It turned out to be a great move because not only was I a pretty good bowler, but I met two other sophomores on the team, Todd and Carm, who became good friends for the remainder of my time at CHS. Unlike my freshman year, when I ate lunch silently by myself every day, practically counting the minutes until the start of the next class, I now, through Todd and Carm, had a regular table of classmates to sit with and socialize- they might not have been a popular group of guys, certainly not part of the "in-crowd," but I felt comfortable hanging out with them, and that was a major improvement from the previous year of anxiety-riddled isolation.

Indeed, Todd was my closest friend sophomore and junior year, and our relationship came with a bonus- his parents owned and operated Mazurek's bakery in south Buffalo, so when me, Todd, Carm and a few other guys would go to his house to play poker, afterward we would walk next door to the bakery and grab a few donuts and pastries- Easter time was the best since they would also have chocolate candy for sale. Another perk was that Todd would occasionally grab a box of goodies from the bakery and use it to bribe a security guard who worked the rear entrance to the old Memorial Auditorium and we would get in to see Sabres games for free. Of course, that was long before the new arena, now KeyBank Center, was built, and I doubt that would work nowadays.

My favorite teacher during the sophomore campaign was Fr. Marc Roselli, a Jesuit priest who had just arrived for his first year teaching at CHS. Fr. Roselli was both my home-room and Spanish teacher, and we developed a close rapport. What stood out about Fr. Roselli was that he was a huge Beatles fan, and for extra credit on Spanish quizzes, he would often ask a Beatles-related question, sometimes playing a song on his boombox and asking us to identify the lead singer or the title. Now I was not as big a Beatles fan then as I would become in a few years, but I still knew enough about them to get the answer right most of the time- surely at a higher rate than almost anyone else in class, and perhaps for that reason alone, I became one of Fr. Roselli's favorite students.

Lastly, there was a unique experience that occurred in February of my sophomore year that really stood out as a highlight. Phil McConkey, class of 1975, had been a star wide receiver and defensive back during CHS' aforementioned era of dominance. However, he was so small that he was not offered any college football scholarships. So he took an offer from the U.S. Naval Academy. After playing football for four years and graduating, he was obligated to serve in the Navy for five years. Upon completing his service, he joined the New York Giants and played six years in the NFL. The zenith of his career came in Super Bowl XXI, when he helped the Giants win their 1st Super Bowl with a 44-yard catch to the one yard line that set up one touchdown and later scored on a six yard TD catch. After participating in the Giants championship parade in New York City, he came back to his hometown and alma mater to share the glow. As a member of the JV football team, I stood along with my teammates and the varsity team on the steps that lead from the foyer to the auditorium, and watched intently as McConkey stood before us, was welcomed by the school principal, and then gave a brief inspirational speech about winning the championship. It was a very cool moment and one of many over the years that made me proud to be a member of the CHS family.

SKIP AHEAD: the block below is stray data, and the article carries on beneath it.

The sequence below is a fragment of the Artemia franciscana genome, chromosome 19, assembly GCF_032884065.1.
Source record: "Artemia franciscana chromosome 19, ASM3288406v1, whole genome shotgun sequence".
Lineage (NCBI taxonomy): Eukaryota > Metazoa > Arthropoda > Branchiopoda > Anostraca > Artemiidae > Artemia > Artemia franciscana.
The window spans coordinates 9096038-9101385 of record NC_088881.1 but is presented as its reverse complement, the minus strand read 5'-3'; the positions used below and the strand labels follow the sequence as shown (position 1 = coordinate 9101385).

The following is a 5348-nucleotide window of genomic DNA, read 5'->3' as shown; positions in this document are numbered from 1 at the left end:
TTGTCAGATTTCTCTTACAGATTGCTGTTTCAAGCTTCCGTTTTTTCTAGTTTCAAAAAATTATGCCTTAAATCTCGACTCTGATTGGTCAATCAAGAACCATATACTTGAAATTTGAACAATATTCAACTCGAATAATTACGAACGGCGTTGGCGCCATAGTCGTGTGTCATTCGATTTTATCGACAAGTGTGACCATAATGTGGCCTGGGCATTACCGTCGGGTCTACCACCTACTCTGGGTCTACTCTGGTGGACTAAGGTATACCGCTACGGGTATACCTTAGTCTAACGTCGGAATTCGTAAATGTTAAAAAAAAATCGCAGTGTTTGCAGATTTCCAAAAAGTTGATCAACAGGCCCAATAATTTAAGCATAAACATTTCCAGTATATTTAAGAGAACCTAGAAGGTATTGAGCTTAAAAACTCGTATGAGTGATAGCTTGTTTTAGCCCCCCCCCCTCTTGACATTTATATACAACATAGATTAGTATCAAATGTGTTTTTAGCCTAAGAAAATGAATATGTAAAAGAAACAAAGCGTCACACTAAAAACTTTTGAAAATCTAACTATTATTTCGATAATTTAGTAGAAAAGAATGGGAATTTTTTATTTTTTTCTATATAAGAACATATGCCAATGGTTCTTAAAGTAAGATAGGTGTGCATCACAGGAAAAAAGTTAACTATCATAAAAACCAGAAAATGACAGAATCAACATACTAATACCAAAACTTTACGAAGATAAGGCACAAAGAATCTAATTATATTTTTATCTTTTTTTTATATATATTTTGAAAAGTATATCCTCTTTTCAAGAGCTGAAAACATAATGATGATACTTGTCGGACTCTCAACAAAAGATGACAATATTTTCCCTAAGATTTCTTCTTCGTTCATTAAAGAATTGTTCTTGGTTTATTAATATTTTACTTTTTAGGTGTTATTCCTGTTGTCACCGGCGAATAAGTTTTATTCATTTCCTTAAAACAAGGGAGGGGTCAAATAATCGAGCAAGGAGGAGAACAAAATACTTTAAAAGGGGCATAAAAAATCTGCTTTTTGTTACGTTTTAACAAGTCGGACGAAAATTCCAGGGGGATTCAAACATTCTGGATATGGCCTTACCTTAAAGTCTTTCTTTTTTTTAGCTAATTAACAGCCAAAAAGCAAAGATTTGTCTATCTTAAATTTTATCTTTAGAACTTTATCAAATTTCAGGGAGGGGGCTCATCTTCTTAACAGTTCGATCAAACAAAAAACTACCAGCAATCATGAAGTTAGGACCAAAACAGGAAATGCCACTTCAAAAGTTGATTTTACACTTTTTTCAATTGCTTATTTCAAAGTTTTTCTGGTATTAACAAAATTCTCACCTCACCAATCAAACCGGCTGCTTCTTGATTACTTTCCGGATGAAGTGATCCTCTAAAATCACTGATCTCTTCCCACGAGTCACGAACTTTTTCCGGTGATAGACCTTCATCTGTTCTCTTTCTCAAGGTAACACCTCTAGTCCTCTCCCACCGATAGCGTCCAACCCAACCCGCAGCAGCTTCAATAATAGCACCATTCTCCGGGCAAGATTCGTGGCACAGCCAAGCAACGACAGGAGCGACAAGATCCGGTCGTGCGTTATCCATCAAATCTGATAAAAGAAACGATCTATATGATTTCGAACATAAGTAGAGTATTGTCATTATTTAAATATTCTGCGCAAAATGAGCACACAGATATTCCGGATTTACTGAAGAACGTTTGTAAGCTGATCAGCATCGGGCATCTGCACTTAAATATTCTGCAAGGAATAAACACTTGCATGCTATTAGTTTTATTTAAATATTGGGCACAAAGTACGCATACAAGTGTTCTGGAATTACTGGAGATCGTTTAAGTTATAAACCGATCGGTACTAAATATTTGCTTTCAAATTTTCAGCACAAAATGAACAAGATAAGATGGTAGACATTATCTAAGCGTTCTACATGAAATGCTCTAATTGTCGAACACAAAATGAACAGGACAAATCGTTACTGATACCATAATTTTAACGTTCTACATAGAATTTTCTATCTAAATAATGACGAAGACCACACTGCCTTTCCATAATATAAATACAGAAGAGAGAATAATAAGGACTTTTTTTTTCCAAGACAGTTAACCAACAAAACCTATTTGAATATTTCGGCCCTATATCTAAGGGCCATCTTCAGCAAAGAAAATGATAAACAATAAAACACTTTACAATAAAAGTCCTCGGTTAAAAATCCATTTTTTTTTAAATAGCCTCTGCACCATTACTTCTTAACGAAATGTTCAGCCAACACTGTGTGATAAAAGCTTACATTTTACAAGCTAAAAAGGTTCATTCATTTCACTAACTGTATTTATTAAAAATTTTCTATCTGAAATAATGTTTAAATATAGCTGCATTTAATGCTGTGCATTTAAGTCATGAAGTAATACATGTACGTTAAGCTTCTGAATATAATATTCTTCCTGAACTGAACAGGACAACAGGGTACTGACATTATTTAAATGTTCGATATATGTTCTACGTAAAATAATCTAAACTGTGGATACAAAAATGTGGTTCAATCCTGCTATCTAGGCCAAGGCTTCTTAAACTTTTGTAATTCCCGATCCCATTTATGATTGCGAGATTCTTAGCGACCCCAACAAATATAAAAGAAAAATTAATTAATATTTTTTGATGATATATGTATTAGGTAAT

#CanisiusHighSchool #football #fullback #archrival #bowling #MazureksBakery #BuffaloSabres #MemorialAuditorium #TheBeatles #PhilMcConkey #NewYorkGiants #SuperBowlXXI

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© 2017 by Peter McNeela.